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picketlink-levels-complex: PicketLink Authentication with JSF

Author: Michal Trnka
Level: Intermediate
Technologies: CDI, PicketLink, JSF
Summary: Example that demonstrates complex usage of security-levels in PicketLink

What is it?

This example demonstrates the use of CDI 1.0 and PicketLink in JBoss Enterprise Application Platform 6 or WildFly.

You'll learn from this quickstart how to use PicketLink to assign security levels to your users based on the authenticator they used and on the context they have.

The application provides a base page representing e-shop. You can always add books to basket, but in order to pay, you must be logged in. User can log in using password/username. Logging in gives the user security level 2.

If a user tries to access payment page manually and tries to pay he will cause exception, because in order to pay he needs to have level 2. This is here just as example, because in real application @loggedIn rule would work better to assure that.

Once the user is logged in, he can see his settings within e-shop. The settings contain the by address for delivering his orders and the trusted IP.

In order to change those settings user must have security level 3. It can be obtained by two ways. The first is to log in from trusted IP and the second is to verify with sms code.

The change of the user settings simulates manipulation of the confidential or critical data, where the user needs to be more trusted then for normal operations. Also it show the way how the security level resolvers can check the user's context.

The latest PicketLink documentation is available here.

System requirements

All you need to build this project is Java 6.0 (Java SDK 1.6) or better, Maven 3.0 or better.

The application this project produces is designed to be run on JBoss Enterprise Application Platform 6 or WildFly.

Configure Maven

If you have not yet done so, you must Configure Maven before testing the quickstarts.

Start JBoss Enterprise Application Platform 6 or WildFly with the Web Profile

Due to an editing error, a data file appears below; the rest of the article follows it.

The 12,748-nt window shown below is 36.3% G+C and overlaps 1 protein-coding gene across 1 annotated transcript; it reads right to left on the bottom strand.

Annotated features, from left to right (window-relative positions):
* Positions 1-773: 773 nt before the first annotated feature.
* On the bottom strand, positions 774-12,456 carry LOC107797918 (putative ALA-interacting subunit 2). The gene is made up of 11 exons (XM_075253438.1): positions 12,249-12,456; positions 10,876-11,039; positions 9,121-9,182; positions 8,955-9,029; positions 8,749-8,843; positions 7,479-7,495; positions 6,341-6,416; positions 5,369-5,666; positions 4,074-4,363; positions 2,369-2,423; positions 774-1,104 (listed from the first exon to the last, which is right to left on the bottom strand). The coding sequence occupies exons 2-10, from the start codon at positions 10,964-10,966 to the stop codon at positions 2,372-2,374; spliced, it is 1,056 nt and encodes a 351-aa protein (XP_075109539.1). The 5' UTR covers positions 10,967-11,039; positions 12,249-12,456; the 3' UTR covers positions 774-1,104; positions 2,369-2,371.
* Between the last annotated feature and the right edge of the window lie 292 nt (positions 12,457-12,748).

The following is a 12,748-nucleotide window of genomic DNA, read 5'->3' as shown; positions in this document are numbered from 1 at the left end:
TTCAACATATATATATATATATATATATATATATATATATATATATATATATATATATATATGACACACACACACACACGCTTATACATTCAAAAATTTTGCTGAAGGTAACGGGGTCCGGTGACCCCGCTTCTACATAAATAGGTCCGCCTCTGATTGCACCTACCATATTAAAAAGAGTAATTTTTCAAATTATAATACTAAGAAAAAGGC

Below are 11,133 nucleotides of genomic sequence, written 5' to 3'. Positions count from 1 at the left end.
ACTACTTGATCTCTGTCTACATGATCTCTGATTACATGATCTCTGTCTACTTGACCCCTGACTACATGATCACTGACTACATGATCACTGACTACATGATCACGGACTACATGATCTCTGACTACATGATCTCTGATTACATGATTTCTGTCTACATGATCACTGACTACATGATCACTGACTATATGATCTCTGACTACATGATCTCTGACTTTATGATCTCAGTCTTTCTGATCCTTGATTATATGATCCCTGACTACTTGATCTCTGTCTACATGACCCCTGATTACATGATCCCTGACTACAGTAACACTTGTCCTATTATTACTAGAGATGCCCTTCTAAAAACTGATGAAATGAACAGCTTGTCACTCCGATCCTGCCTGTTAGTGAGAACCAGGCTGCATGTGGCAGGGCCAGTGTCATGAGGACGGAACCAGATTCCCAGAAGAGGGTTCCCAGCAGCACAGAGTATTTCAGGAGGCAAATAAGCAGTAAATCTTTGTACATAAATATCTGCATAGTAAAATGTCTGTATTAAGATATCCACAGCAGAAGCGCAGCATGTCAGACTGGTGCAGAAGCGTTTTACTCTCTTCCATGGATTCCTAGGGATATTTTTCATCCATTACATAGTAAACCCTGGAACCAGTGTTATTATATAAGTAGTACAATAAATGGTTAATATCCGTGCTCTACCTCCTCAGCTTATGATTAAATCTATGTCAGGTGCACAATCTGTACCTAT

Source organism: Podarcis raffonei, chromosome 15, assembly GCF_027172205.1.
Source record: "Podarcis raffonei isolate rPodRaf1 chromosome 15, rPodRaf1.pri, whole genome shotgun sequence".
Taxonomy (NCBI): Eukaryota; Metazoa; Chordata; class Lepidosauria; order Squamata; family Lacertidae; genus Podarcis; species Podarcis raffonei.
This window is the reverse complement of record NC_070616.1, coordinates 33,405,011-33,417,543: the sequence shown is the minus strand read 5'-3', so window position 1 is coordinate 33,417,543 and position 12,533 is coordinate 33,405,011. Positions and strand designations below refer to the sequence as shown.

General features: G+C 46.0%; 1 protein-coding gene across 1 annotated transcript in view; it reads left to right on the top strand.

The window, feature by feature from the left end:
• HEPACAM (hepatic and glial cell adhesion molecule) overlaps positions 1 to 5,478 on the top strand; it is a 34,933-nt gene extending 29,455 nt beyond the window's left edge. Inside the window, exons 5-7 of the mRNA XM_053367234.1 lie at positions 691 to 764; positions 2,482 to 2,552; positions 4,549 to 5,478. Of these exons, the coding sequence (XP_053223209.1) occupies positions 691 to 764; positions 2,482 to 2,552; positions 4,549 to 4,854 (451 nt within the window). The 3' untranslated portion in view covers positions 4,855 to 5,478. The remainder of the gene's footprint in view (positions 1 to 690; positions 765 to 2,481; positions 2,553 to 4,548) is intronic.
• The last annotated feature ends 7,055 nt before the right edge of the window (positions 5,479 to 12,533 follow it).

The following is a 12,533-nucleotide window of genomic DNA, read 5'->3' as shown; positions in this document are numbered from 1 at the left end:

1. Open a command line and navigate to the root of the JBoss server directory.

  2. The following shows the command line to start the server with the web profile:

     For Linux:   JBOSS_HOME/bin/
     For Windows: JBOSS_HOME\bin\standalone.bat

Build and Deploy the Quickstart

NOTE: The following build command assumes you have configured your Maven user settings. If you have not, you must include Maven setting arguments on the command line. See Build and Deploy the Quickstarts for complete instructions and additional options.

  1. Make sure you have started the JBoss Server as described above.

  2. Open a command line and navigate to the root directory of this quickstart.

  3. Type this command to build and deploy the archive:

     For EAP 6:     mvn clean package jboss-as:deploy
     For WildFly:   mvn -Pwildfly clean package wildfly:deploy
  4. This will deploy target/picketlink-authentication-jsf.war to the running instance of the server.

Access the application

The application will be running at the following URL: http://localhost:8080/picketlink-authentication-jsf.

Undeploy the Archive

  1. Make sure you have started the JBoss Server as described above.

  2. Open a command line and navigate to the root directory of this quickstart.

  3. When you are finished testing, type this command to undeploy the archive:

     For EAP 6:     mvn jboss-as:undeploy
     For WildFly:   mvn -Pwildfly wildfly:undeploy

Run the Quickstart in JBoss Developer Studio or Eclipse

You can also start the server and deploy the quickstarts from Eclipse using JBoss tools. For more information, see Use JBoss Developer Studio or Eclipse to Run the Quickstarts

Debug the Application

If you want to debug the source code or look at the Javadocs of any library in the project, run either of the following commands to pull them into your local repository. The IDE should then detect them.

    mvn dependency:sources
    mvn dependency:resolve -Dclassifier=javadoc
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